Democratic New York City Mayor Bill de Blasio asserted during a Tuesday press briefing that children eating indoors at school is not comparable to people eating indoors at restaurants, which remains illegal under his lockdown mandate.
“I don’t think there’s a similarity at all,” de Blasio said regarding the comparison, according to the New York Post. “We have an imperative — a legal imperative, a moral imperative, an educational imperative — to give kids the best education we can. We know that means having at least some time in person.”
“Versus indoor dining, which is obviously a very optional activity, which some people do a lot who have the resources and others can’t do at all because they don’t have the resources,” he continued.
The New York Post reported that more than 700,000 public school students in New York City will resume part-time learning next month, which would necessitate eating lunch indoors.
One cannot compare schools and restaurants, de Blasio maintained, saying, “Indoor dining matters because of the culture of this city, because of a lot of jobs, we admire the people who have created these businesses, but you can’t compare the legal and moral imperative.”
As the Daily Wire reported, de Blasio admitted his government has no plan or timeline for re-implementing indoor dining in New York City restaurants, despite the fact it is one of the city’s key industries:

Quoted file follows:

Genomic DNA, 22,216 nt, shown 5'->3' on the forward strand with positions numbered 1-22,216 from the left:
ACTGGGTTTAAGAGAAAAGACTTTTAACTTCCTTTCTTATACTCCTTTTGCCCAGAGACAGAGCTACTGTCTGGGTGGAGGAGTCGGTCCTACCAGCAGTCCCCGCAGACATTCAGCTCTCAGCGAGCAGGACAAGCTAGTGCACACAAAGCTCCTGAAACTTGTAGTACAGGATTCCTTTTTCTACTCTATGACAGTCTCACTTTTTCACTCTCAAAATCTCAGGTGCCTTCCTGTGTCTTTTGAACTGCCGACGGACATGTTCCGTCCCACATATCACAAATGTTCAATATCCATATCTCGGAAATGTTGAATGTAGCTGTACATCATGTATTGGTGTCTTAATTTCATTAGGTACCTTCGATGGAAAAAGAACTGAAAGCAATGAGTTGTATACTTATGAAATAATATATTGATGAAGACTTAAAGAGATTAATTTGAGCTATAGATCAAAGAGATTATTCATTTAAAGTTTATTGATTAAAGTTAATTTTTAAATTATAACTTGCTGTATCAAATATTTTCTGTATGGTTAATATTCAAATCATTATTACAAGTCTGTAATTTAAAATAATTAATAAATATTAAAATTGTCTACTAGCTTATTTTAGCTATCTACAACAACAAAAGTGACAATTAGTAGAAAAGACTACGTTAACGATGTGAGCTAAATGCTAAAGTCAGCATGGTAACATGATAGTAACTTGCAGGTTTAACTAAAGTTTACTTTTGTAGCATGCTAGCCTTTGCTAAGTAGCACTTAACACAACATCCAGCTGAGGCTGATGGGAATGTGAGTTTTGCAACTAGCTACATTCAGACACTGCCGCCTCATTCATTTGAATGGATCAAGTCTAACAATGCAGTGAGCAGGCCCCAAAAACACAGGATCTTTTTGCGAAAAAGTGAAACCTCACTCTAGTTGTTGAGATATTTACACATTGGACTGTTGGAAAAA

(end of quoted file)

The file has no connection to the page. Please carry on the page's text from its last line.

According to the New York Post, when a New Yorker called into WNYC’s “The Brian Lehrer Show” to ask the mayor if restaurants would be open by the end of the year, de Blasio said, “Indoor dining, there’s not a plan right now.”
Claiming indoor dining has led to spikes of the virus in Hong Kong and Europe, de Blasio continued, “There’s not a context for indoor dining. We’re never saying it’s impossible. But we do not, based on what we’re seeing around the world, we do not have a plan for reopening indoor dining in the near term.”
Restaurants in New York City remain confined to outdoor dining and takeout, though restaurants in other parts of the state have reopened inside at half-capacity — an inconsistency that has many infuriated.
Democratic state Sen. Diane Savino told the New York Post earlier this month, “It’s a real problem when you represent a border community. People say to me: ‘I don’t understand why I can’t eat indoors in this restaurant. I’m in the Bronx and I can go across the street in Westchester and eat indoor in other places?’ Is there something magic in the air over there?”
Regarding rolling out a firm date for re-implementing indoor dining, de Blasio said, “We haven’t been able to set a firm standard because we see a real problem and challenge here.”
“What we need to do first and foremost is focus on the health and safety of New Yorkers and on bringing back our city smartly and not allowing the mistakes we’ve seen in so much of the country and so much of the world,” he added.